In this issue’s featured interview, author Dan Choan says, “A big part of my life has been feeling out of place in one world or another and trying to adjust to that sense of being alien all the time.” Displacement is a central theme in the fall issue of The Missouri Review, and the journal’s diverse settings keep readers moving as well. Most pieces at the beginning of the journal place readers abroad, showcasing the magazine’s attention to current political issues. It is about two-thirds of the way through that the stories take a turn toward cityscapes. (Burt Kimmelman’s urban nonfiction, Peter LaSalle’s NYC story and Kristine Somerville’s essay on graffiti art.) The final piece of fiction situates readers in rural Maine in Stephanie DeGhett’s story “Balsam.” We are constantly moving in this issue, but what ultimately unites all the included pieces is a thoughtfulness and quality of writing that make this issue a humbling, excellent read.
Jerry Gabriel’s story, “Dishonor,” the issue’s first piece, addresses issues relevant to international war at the individual level. Gabriel artfully mingles the story’s global, political thread with the isolation of Phillip Dante, a soldier just returning home for Iraq, struggling to forge connections with his family and ex-girlfriend. Triumphant in avoiding the tendency to glorify war and PTSD, Gabriel’s story delicately handles Phillip’s difficult transition home. Burt Kimmelman’s essay and Shara Lessley’s poems that follow explore similar themes. Though Kimmelman’s piece feels directionless at times, Lessley’s poems encourage readers to look at the effects of Middle Eastern conflicts on a personal level. Her poem “First Days: August” evokes powerful images of Iraq’s landscape from a foreigner’s perspective.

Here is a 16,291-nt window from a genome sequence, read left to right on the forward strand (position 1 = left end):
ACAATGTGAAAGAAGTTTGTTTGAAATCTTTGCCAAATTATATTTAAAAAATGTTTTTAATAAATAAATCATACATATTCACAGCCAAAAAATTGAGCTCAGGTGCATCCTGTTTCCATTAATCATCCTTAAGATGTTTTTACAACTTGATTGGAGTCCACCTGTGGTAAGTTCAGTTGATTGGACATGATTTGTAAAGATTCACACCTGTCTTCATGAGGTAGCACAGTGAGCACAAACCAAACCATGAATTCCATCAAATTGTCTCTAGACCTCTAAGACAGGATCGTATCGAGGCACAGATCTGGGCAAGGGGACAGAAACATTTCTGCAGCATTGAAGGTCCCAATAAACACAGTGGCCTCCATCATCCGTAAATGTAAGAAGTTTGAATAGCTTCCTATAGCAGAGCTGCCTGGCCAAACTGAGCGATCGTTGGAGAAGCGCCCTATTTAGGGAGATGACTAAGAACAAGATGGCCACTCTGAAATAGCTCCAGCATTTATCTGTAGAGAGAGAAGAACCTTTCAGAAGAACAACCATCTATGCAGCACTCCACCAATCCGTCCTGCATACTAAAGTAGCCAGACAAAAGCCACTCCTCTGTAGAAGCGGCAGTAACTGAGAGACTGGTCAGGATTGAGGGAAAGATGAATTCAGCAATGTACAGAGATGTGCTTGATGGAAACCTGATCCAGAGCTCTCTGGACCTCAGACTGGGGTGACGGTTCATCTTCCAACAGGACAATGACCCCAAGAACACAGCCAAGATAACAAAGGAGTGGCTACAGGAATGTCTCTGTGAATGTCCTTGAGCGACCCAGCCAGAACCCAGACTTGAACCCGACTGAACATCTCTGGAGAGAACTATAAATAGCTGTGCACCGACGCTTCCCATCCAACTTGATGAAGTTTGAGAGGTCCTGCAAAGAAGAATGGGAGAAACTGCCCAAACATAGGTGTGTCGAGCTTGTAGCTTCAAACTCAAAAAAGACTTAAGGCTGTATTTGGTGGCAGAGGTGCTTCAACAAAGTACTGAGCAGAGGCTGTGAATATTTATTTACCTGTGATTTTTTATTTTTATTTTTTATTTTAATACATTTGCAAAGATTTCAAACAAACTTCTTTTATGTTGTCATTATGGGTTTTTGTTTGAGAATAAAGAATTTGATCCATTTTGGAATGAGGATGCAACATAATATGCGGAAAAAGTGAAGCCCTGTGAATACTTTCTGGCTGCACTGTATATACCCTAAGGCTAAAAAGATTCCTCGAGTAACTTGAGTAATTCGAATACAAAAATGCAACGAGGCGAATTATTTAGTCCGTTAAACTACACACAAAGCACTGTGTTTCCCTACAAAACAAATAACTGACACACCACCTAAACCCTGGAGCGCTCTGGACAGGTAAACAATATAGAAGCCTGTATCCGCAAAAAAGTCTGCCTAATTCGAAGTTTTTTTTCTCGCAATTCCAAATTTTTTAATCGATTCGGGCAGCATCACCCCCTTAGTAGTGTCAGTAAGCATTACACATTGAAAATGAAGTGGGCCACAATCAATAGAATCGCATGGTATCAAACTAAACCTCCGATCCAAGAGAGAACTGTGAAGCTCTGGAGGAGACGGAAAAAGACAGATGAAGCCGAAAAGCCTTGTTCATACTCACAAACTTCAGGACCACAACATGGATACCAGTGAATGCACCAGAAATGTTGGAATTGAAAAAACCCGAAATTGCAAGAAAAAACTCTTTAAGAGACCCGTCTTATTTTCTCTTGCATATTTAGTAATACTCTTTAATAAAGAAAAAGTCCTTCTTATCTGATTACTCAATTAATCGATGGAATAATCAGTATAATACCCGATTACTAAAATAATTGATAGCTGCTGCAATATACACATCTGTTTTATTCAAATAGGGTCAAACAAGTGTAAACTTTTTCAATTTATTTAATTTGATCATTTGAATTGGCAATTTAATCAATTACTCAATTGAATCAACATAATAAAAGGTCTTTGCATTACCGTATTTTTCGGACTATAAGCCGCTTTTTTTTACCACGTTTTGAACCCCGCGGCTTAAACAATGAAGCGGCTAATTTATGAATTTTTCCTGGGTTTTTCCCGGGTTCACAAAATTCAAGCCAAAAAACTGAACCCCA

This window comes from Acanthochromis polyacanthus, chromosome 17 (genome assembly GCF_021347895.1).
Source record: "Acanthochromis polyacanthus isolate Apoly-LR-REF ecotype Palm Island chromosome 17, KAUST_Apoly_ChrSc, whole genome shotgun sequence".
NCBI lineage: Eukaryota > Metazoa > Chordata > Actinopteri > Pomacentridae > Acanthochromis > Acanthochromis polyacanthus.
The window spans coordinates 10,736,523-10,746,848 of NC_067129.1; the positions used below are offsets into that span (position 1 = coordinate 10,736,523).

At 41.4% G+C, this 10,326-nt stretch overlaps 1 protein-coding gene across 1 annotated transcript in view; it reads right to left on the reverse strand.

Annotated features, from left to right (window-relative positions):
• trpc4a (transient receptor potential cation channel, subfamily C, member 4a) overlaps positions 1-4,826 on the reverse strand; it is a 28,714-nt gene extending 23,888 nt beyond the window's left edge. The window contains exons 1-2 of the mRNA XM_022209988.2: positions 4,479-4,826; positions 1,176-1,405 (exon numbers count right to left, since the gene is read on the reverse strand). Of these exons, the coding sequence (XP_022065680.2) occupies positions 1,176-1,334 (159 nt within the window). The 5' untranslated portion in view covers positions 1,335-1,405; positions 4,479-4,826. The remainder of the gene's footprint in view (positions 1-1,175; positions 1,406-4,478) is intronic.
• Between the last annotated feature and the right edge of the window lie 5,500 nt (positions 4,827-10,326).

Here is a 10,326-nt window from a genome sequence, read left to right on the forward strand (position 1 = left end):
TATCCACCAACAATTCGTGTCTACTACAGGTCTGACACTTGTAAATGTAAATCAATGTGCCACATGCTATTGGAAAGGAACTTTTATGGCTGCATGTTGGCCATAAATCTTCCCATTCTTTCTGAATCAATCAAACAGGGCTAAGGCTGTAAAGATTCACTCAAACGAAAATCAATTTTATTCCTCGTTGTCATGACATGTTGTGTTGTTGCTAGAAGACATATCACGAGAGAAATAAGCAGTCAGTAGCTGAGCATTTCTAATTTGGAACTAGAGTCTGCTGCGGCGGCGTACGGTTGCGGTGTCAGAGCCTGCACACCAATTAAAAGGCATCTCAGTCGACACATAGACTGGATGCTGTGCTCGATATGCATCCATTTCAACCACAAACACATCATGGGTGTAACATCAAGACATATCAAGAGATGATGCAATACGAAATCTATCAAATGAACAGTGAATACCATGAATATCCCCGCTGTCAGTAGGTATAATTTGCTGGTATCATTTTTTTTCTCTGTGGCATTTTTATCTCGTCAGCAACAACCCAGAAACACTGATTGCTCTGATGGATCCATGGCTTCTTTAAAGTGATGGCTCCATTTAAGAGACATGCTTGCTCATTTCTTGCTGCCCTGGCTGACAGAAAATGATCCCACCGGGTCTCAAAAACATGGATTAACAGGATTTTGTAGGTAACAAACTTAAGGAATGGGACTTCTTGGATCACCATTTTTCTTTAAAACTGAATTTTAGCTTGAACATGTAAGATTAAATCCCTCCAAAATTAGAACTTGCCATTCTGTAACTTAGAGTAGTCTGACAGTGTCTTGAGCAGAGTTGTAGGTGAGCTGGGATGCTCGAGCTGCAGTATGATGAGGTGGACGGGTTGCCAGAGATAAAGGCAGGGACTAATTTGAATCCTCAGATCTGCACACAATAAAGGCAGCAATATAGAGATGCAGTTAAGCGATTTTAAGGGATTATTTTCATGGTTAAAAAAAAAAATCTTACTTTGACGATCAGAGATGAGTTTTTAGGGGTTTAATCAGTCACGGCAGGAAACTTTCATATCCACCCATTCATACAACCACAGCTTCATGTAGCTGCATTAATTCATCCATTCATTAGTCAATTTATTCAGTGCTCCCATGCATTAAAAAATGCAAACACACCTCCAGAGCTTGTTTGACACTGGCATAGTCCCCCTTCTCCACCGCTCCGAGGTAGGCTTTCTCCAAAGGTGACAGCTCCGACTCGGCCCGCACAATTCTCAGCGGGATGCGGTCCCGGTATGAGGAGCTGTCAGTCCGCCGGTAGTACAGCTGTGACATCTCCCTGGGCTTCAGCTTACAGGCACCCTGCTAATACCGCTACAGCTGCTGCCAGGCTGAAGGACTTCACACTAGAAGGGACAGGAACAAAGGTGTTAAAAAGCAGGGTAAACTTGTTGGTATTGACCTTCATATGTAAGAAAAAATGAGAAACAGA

Peter LaSalle’s three-part story “Oh, Such Playwrights!” and Kristine Somerville’s essay on graffiti art both focus on people outside mainstream society. LaSalle’s piece tells the story of Kaleb, Bill, and Jim, whose tales are joined solely by their status as playwrights living in New York City. The last-page revelation that the three men spent a night stuck in a bar during a NYC snowstorm organically connects these characters’ lives and will make you want to read the entire piece again. Equally captivating is Somerville’s essay, which is both informative and insightful: “[It] was urban youth’s creative response to the bleakness. It was a way of making the city their own. Through art they claimed space and power.” Whether or not readers appreciate graffiti, Somerville insists, “we can all understand the allure of a blank wall and the eternal desire to declare, ‘I was here.’” Her eloquence and insight, while tracing the history of graffiti art, insists on new respect for an understated art form.
Stephanie DeGhett’s story “Balsam” is the journal’s only piece that thoroughly envelops readers in a rural setting, and in my opinion, contains the issue’s most effective writing. DeGhett’s fictional town of Clemency, Maine is reminiscent of Anderson’s Winesburg, Ohio, existing as an all-consuming entity for readers and characters alike.
When Abbie’s boyfriend suddenly leaves town without explanation, Abbie is living in an apartment attached to her ex’s mother’s house and decides to stay through the Christmas season. “[S]tranded among strangers,” Abbie opens a Christmas-tree stand on the outskirts of the small town and finds unexpected comfort there. DeGhett’s descriptions of Christmas’s “fearsome peppermint breath” and the “cold glitter of snow” are small examples of the wintriness that can be felt in the story’s every sentence: “She wasn’t entirely prepared for this, for a winter that was more than simply cold, more than snowfall, but a world that settled upon you, mantling thought, leaving you to tunnel through it with your own body heat, creating your own path with each burrowing step.”
On its website, The Missouri Review boasts its ability to find the best writers, and this fall’s issue is no exception. I quoted frequently in this review so that you wouldn’t have to take my word for it when I say that beautiful sentences fill, and warrant, the 180 pages of this journal. For its quality of thought and writing, this fall issue of the journal is well worth buying, annotating, and savoring.